The development of Northwestern's department of Performance Studies proceeds from a different direction. To some, its narrative is less often recounted. To others, of course, it is the only one that matters. There are occasional stories of men giving birth - though Wallace Bacon and Robert Breen are a generation older than Schechner - and of performers meeting anthropologists - though the figures might be Dwight Conquergood and Mary Douglas. The institutional landscape of such stories is quite different, however. The department of (Oral) Interpretation had a decades' long existence in a very different institutional milieu - that is, inside a School of Speech, one that also housed distinct departments of Communication Studies, Radio/TV/Film, and Theatre. Thus, unlike the progenitors at NYU who broke from a prior institutional identity as Theatre, Northwestern's department had considered itself something other than Theatre for its entire institutional existence. Oral Interpretation was most often positioned as an aesthetic subfield within Speech, Communication, and/or Rhetoric. Its proponents drew from a classical tradition in oral poetry to argue for the role of performance in the analysis and dissemination of cultural texts, specializing in the adaptation of print media into an oral and embodied environment. Northwestern was unusual for devoting an entire department to this area. Most of that faculty's colleagues and former graduate students would find themselves in the oral interpretation slot of a larger Communication department - in the Midwest, the South, the Southwest, the West, and on the East Coast. This made for a dispersed kind of institutional network. It also meant that the decision to shift nomination and orientation to Performance Studies occurred within that network rather than exclusively within a department. The division within the National Communication Association was renamed Performance Studies, and field practitioners around the country followed suit. Thus, while it is large-minded of McKenzie to note regional variation in the formation of Performance Studies, the East/Midwest focus on two departments actually obscures central figures and deliberative societies in other parts of the United States.

If these two stories show that institutional contexts differently constitute disciplinary identity, they also imply that the history of a discipline changes depending upon where one decides to begin. One way to resituate this two-pronged story of a late twentieth-century formation is to cast Performance Studies as the integration of theatrical and oral/rhetorical traditions. This framework necessarily invites reflection on a longer history of separation between the theatrical and the rhetorical or, as it often appears institutionally, between Theatre and Speech. There are many ways one might take up this relationship and, after Foucault, pursue its "non-identity through time."11 One might note classical antagonisms and alliances in the history of poetics, rhetoric, and the performer/orator, investigating nineteenth-century discussions on the role of elocution and argumentation in higher education, attending to the cultivated antipathy between proponents of theatre and proponents of oratory at the turn-of-the-century, attending to the cultivated alliances between proponents of theatre and oratory in their shared effort to distinguish themselves from the solidifying profession of literary studies. Such reflection might also include the transformation of speech under the influence of social science, the transformation of theatre within an arts and liberal arts education, the return of rhetoric in a new form under the legitimating paradigms of Theory in the late-twentieth century, the return of performance in a new form under the legitimating paradigms of Theory in the later twentieth century. Whatever corner of the rug one decides to pick up, whatever moment in time one decides to posit as a relevant origin, such investigations can only be done with an awareness of the contingent, slippery, and decidedly contextual nature of knowledge formation. Behind a story of disciplinary docility there is no unitary knowledge formation from which "new" epistemologies break. This also means using Foucault to temper the Kuhnian language of "paradigm" in order to suggest a "genealogical" awareness of the partial and entangled relationships amongst knowledges that are too conveniently opposed and aligned.12 The predecessors of one's current allies turn out to be antagonists. The predecessors of one's current antagonists were once allies. Somewhere in this history that many of us unwittingly share, there are too many alliances and oppositions to imagine unbroken chains of continuity or radical breaks from the past.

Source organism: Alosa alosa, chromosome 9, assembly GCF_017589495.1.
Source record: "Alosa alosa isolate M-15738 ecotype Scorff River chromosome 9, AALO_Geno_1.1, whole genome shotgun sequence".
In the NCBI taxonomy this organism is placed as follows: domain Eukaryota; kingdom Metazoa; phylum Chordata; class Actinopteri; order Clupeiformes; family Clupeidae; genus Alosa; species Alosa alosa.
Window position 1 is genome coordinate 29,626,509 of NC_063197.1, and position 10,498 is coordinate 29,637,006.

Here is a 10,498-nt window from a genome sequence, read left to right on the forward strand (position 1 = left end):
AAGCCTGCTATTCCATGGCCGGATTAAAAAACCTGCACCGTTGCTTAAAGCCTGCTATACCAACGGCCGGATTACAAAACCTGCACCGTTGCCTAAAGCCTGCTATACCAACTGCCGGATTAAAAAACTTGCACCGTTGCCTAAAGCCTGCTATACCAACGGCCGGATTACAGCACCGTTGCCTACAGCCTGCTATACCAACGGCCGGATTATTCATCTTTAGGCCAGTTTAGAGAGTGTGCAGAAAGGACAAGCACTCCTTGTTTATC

© Cambridge University Press
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Table of Contents

1. Discipline and performance: genealogy and discontinuity; 2. Institutions and performance: professing performance in the early twentieth century; 3. Culture and Performance: structures of dramatic feeling; 4. Practice and performance: modernist paradoxes and literalist legacies; 5. History and performance: blurred genres and the particularising of the past; 6. Identity and performance: racial performativity and anti-racist theatre.